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    ABSTRACT: Chromosome translocations in peripheral blood lymphocytes of normal, healthy humans increase with age, but the effects of gender, race, and cigarette smoking on background translocation yields have not been examined systematically. Further, the shape of the relationship between age and translocation frequency (TF) has not been definitively determined. We collected existing data from 16 laboratories in North America, Europe, and Asia on TFs measured in peripheral blood lymphocytes by fluorescence in situ hybridization whole chromosome painting among 1933 individuals. In Poisson regression models, age, ranging from newborns (cord blood) to 85 years, was strongly associated with TF and this relationship showed significant upward curvature at older ages versus a linear relationship (p<0.001). Ever smokers had significantly higher TFs than non-smokers (rate ratio (RR)=1.19, 95% confidence interval (CI), 1.09-1.30) and smoking modified the effect of age on TFs with a steeper age-related increase among ever smokers compared to non-smokers (p<0.001). TFs did not differ by gender. Interpreting an independent effect of race was difficult owing to laboratory variation. Our study is three times larger than any pooled effort to date, confirming a suspected curvilinear relationship of TF with age. The significant effect of cigarette smoking has not been observed with previous pooled studies of TF in humans. Our data provide stable estimates of background TF by age, gender, race, and smoking status and suggest an acceleration of chromosome damage above age 60 and among those with a history of smoking cigarettes.
    Mutation Research/Fundamental and Molecular Mechanisms of Mutagenesis 04/2008; 652(2):112-21. DOI:10.1016/j.mrgentox.2008.01.005 · 3.68 Impact Factor
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    ABSTRACT: Cytogenetic data on cultured lymphocytes of the in utero exposed A-bomb survivors in the RERF Adult Health Study cohort have been analyzed using the G-banding technique to determine the frequency of aneuploid cells. The data consist of blood samples collected between 1985 and 1987 from 264 Hiroshima individuals for whom DS86 maternal uterine dose estimates are available: 124 proximally exposed (74 males and 50 females) with an estimated dose of 0.005 Sv or more, and 140 distally exposed (76 males and 64 females) with a dose estimate of 0 Sv, assuming the neutron relative biological effectiveness (RBE) of 10. A main feature of aneuploidy was that aneuploid frequency in autosomes depended generally on chromosome length; aneuploidies were significantly more frequent in shorter chromosomes than in longer chromosomes. The frequency of aneuploidies also depended on type, with chromosome loss approximately five times more frequent than chromosome gain. However, chromosome 21, as well as the sex chromosomes, were notable in that aneuploidy was much more frequent for these chromosomes than would be predicted from a simple relationship with length. X chromosome aneuploidies were significantly more frequent in females than in males. There was no dependence of aneuploid frequencies on dose when measured 40 years after the exposure.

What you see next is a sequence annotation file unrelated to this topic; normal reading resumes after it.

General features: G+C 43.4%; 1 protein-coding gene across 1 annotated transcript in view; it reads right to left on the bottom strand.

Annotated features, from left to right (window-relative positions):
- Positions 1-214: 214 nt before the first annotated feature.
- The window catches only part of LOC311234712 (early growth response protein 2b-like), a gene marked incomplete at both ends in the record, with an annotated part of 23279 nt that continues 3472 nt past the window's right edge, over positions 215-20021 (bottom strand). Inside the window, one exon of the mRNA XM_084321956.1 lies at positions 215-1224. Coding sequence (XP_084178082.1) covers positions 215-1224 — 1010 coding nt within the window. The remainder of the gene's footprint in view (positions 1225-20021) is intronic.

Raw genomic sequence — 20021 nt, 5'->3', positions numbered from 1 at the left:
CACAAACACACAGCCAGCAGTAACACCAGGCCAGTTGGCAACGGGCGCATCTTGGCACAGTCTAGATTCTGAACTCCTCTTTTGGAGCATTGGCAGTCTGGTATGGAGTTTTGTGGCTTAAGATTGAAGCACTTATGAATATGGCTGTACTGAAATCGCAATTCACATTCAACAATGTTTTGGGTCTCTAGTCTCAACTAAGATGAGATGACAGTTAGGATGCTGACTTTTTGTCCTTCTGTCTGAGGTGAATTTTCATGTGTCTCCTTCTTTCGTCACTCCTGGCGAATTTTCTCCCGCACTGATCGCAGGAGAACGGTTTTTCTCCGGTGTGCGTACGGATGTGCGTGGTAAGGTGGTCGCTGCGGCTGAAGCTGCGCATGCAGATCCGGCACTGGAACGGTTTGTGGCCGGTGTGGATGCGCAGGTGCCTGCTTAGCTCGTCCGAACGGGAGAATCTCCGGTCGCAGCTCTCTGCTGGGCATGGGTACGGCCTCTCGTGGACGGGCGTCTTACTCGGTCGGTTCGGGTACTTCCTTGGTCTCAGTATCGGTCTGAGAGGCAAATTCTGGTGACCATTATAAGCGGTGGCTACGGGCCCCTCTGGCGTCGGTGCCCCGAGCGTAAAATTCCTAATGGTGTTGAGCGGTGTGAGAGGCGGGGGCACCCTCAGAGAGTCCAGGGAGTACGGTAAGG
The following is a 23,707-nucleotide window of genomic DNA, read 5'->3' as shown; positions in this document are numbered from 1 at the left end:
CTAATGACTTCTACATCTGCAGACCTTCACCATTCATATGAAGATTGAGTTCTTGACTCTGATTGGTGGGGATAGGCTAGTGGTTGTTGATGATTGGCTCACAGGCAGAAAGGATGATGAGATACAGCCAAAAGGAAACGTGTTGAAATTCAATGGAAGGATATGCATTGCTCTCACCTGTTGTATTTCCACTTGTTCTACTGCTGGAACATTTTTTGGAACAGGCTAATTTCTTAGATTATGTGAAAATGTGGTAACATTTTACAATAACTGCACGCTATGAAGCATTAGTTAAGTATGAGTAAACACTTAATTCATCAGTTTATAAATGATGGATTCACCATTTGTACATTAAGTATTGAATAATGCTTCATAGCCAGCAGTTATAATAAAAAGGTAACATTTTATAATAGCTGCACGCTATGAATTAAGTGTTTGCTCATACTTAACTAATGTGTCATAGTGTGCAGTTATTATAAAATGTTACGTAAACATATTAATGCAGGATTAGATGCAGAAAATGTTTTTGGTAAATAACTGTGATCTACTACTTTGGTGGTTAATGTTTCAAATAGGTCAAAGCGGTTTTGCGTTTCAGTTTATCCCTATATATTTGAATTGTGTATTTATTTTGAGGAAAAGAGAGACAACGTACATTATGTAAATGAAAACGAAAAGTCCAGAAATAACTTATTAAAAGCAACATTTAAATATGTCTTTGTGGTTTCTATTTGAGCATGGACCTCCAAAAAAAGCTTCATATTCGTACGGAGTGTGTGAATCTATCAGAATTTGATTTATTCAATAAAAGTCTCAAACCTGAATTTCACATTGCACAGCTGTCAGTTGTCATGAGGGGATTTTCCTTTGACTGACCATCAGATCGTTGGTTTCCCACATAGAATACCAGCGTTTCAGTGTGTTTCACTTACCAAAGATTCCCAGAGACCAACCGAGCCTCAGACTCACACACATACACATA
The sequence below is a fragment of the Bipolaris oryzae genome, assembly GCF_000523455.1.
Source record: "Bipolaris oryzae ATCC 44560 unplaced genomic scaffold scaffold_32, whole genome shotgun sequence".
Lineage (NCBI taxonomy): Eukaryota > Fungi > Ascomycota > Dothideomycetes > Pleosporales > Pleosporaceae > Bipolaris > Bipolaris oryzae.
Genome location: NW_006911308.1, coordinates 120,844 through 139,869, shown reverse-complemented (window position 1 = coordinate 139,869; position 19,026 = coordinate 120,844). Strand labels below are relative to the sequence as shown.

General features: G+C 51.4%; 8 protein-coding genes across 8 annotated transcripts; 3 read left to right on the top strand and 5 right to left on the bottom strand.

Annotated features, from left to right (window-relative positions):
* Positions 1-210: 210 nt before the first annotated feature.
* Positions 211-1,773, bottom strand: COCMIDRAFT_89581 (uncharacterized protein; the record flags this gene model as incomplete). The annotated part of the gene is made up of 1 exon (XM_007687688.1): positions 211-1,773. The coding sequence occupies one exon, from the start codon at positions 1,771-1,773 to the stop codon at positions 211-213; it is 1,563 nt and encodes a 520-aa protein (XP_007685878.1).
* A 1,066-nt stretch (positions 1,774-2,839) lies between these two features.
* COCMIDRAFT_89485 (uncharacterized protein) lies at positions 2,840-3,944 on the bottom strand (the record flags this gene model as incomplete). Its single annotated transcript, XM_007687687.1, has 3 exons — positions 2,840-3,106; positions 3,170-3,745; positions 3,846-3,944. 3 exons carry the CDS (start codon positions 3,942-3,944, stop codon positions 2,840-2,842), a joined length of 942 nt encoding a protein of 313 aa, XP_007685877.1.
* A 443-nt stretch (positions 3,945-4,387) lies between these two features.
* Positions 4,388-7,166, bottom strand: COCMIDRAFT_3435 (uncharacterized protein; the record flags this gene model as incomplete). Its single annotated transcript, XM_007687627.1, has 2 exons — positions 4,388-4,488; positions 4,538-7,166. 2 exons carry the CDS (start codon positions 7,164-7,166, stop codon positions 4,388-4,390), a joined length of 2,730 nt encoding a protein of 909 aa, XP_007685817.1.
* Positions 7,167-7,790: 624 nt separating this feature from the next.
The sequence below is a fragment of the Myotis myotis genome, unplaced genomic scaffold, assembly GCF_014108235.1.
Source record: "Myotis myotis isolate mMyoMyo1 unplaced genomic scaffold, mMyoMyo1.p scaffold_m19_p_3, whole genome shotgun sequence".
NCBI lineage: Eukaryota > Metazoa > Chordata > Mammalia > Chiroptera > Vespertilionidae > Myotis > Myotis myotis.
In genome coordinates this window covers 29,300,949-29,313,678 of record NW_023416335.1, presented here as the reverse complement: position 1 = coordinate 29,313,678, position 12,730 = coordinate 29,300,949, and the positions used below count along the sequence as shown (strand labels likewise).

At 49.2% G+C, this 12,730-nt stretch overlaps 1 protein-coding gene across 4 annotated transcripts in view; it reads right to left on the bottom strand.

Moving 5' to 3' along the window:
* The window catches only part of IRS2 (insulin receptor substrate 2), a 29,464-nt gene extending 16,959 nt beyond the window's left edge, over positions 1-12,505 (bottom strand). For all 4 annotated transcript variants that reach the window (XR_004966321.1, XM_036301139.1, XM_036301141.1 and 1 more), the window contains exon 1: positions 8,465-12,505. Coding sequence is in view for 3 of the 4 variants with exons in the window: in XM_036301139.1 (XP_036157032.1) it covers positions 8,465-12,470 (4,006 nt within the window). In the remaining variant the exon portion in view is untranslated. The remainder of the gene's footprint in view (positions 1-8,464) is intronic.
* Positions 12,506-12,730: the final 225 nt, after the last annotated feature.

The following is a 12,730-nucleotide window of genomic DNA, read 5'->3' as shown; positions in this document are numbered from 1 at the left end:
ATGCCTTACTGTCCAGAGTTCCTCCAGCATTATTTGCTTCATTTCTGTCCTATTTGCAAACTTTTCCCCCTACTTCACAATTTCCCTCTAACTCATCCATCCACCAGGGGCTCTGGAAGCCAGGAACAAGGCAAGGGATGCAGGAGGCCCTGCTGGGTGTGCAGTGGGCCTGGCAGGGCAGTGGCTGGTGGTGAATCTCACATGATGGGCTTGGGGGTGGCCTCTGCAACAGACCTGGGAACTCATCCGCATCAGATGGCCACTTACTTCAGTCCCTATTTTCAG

Mutation Research/Fundamental and Molecular Mechanisms of Mutagenesis 03/1994; 316(1):49-58. DOI:10.1016/0921-8734(94)90007-8 · 3.68 Impact Factor
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    ABSTRACT: An overview is given of the dose-response relationship for stable chromosome aberrations (i.e., translocations and inversions) in the peripheral blood lymphocytes of A-bomb survivors in Hiroshima. Special emphasis is placed on (i) the overdispersion of survivor cases with either unexpectedly high or low aberration frequencies relative to the estimated DS86 kerma values assigned to individual survivors, termed "cytogenetic outliers", and (ii) the correlation of chromosome aberration frequencies with other biological endpoints, such as acute radiation symptoms (severe epilation). A new molecular biological technique, known as fluorescence in situ hybridization (FISH) with composite, whole-chromosome probes to paint differentially the target chromosomes, has facilitated rapid, efficient, and extensive scoring of translocation-type chromosome aberrations in which the target chromosomes are involved. Using this methodology, the observed findings on translocation frequencies in A-bomb survivors have shown that the frequency of stable chromosome aberrations, which have persisted for years without change in frequency in irradiated persons, is indeed useful as an indicator for biological dosimetry.
    Journal of Radiation Research 04/1992; 33 Suppl(SUPPLEMENT):206-14. DOI:10.1269/jrr.33.SUPPLEMENT_206 · 1.80 Impact Factor